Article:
The ache in us

Fernweh (German) (n.) An ache to travel distant places; the craving for travel.

The best thing about traveling is that it allows you to experience the moment. You enter another time frame composed only from that which lies ahead of you. The world becomes different and to a certain extent, unreal. For me, travelling is about disappearing for a while; to let go of that next meeting, email or social media post. It is for this reason that Ana and I travel as much as possible. It has become our lifestyle, we are starting to think of ourselves as a sort of modern nomads and we love that idea. As photographers, working while traveling is extremely powerful and inspiring. To open up to new experiences has a great influence on our creative process as it allows us to connect deeper with our inner selves by being in the moment and avoiding everyday worries and distractions.
Baja California Sur, being the least populated state in Mexico, turned out to be the perfect place to unleash our creativity. Because of its location, one can find the most varied and amazing coastal landscapes and climates. These create an insane contrast when put next to the dry deserts and red mountains covered in rocks and cacti. Plus, there’s amazing food everywhere you stop and very little phone signal.
We just wanted to get lost for a while. We flew to La Paz and rented a small but apparently reliable car and took to the Carretera Transpeninsular,  a single, two lane that follows the length of the Baja California Peninsula.
We just wanted to get lost for a while.
Isla Magdalena was one of the first places we visited. This 80 km long sand barrier protects the Mainland from the fierce Pacific Ocean on the West Coast of the peninsula. We came to this place on a quest for sand dunes we wanted to photograph for a personal project. We arrived at the Adolfo Lopez Mateos Port after a 3 hour drive from La Paz, and met Rafael, one of the many boat operators that take tourists whale watching. Rafael crossed us over to the island and into the sea of dunes. Here we spent hours away from the mainland’s tourists, wandering under the sun and photographing the dunes.
Eventually, without realizing how much time had passed, we found out that Rafael had abandoned us. We returned to the agreed meeting point to find out that our trusted boatman was nowhere to be found. We jumped into the sea to wash off the heat and hollered at the passing boats full of baffled tourists to come to our rescue. We eventually caught another boat that took us back to the port and we continued driving north.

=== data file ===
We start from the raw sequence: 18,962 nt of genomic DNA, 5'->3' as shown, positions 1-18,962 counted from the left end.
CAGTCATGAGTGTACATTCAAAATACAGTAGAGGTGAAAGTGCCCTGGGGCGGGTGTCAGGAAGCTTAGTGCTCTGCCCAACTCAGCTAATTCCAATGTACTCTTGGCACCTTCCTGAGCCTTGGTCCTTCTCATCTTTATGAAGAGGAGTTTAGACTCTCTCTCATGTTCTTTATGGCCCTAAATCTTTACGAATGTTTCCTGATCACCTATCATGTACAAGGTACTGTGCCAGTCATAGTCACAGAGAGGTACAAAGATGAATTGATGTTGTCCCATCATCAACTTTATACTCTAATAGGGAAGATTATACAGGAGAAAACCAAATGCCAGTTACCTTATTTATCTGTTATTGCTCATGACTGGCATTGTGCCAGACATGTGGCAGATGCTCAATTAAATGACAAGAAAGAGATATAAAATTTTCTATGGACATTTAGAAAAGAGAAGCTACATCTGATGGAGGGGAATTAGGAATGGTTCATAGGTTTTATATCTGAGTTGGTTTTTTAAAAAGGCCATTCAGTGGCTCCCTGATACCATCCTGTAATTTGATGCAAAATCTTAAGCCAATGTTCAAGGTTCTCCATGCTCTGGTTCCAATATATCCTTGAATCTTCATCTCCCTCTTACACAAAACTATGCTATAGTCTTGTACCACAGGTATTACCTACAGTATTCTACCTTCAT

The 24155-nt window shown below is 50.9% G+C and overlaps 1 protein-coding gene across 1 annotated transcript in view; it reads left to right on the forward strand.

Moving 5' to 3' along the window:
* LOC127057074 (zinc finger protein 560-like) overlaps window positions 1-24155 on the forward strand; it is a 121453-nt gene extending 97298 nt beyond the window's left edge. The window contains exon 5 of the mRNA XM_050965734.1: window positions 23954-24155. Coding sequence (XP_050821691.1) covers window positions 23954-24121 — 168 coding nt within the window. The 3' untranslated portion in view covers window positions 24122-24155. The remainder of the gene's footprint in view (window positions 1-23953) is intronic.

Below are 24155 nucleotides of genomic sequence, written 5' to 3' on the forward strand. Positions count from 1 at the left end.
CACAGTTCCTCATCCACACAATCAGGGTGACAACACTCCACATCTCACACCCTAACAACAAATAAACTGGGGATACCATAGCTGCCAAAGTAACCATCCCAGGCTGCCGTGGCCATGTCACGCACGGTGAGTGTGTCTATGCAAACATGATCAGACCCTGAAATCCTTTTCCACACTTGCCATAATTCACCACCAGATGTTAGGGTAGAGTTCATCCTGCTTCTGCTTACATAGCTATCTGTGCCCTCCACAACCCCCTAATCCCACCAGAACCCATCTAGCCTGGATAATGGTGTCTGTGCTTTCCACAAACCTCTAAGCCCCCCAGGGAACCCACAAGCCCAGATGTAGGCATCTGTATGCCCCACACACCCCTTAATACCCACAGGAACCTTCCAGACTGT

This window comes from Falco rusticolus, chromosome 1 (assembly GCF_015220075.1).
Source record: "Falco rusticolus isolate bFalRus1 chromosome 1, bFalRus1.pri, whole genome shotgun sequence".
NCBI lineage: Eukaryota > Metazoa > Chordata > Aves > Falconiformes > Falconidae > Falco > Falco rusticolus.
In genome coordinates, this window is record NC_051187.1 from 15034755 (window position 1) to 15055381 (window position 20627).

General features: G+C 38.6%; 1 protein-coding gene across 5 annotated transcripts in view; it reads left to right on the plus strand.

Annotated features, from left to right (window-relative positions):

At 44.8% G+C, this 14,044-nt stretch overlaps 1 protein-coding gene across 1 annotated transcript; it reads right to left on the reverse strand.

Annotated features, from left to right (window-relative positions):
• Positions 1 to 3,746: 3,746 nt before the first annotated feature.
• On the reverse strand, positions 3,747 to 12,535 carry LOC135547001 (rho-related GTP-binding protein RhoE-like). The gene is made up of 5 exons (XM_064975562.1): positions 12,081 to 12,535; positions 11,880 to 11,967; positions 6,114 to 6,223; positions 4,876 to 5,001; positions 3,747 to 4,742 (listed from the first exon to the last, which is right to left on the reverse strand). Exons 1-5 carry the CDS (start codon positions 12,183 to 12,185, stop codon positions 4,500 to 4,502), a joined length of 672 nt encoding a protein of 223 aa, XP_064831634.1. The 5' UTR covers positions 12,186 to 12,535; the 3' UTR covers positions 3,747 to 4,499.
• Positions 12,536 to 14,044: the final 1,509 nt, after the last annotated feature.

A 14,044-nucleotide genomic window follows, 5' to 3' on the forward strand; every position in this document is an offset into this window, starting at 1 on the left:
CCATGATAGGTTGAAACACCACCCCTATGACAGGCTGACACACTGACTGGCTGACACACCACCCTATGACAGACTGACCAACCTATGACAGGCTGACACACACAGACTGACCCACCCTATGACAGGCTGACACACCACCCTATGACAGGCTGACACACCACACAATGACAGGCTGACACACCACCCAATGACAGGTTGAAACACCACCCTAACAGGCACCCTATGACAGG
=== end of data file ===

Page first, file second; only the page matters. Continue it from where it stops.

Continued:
The most memorable drive on this trip was the way from the coastal town of Loreto to the amazing San Ignacio Lagoon (Laguna de San Ignacio). This is a little known but incredible whale watching destination in the middle of nowhere. We first drove on a small road next to the sea with an epic view of Bahía Concepción (where the most popular camping beaches are located). The last hour of that trip was spent driving through a dirt road crossing a huge salt flat approaching the lagoon. And here is where the reliable part of our “not ideal” rental car comes in. We hit the bottom of the car so many times, and so hard, that we couldn’t believe it was still going. It felt as if it was going to completely fall apart while driving through a never-ending trail of bumps, holes and sand traps. I can honestly say we are lucky to have made it. We still had to drive back on that same road eventually, but for now we were there and this place was incredible. We set up our tent next to the lagoon at sunset on the Kuyima campsite, to the sound of over 300 gray whales and their calves coming out to the surface to breathe. Then the moon and the stars came out and it almost seemed too gorgeous to be real. We were mesmerized by the beauty of the space realizing that perfection was possible, yet only found in nature. We stayed up for a while, taking in as much as we could until finally dozing off.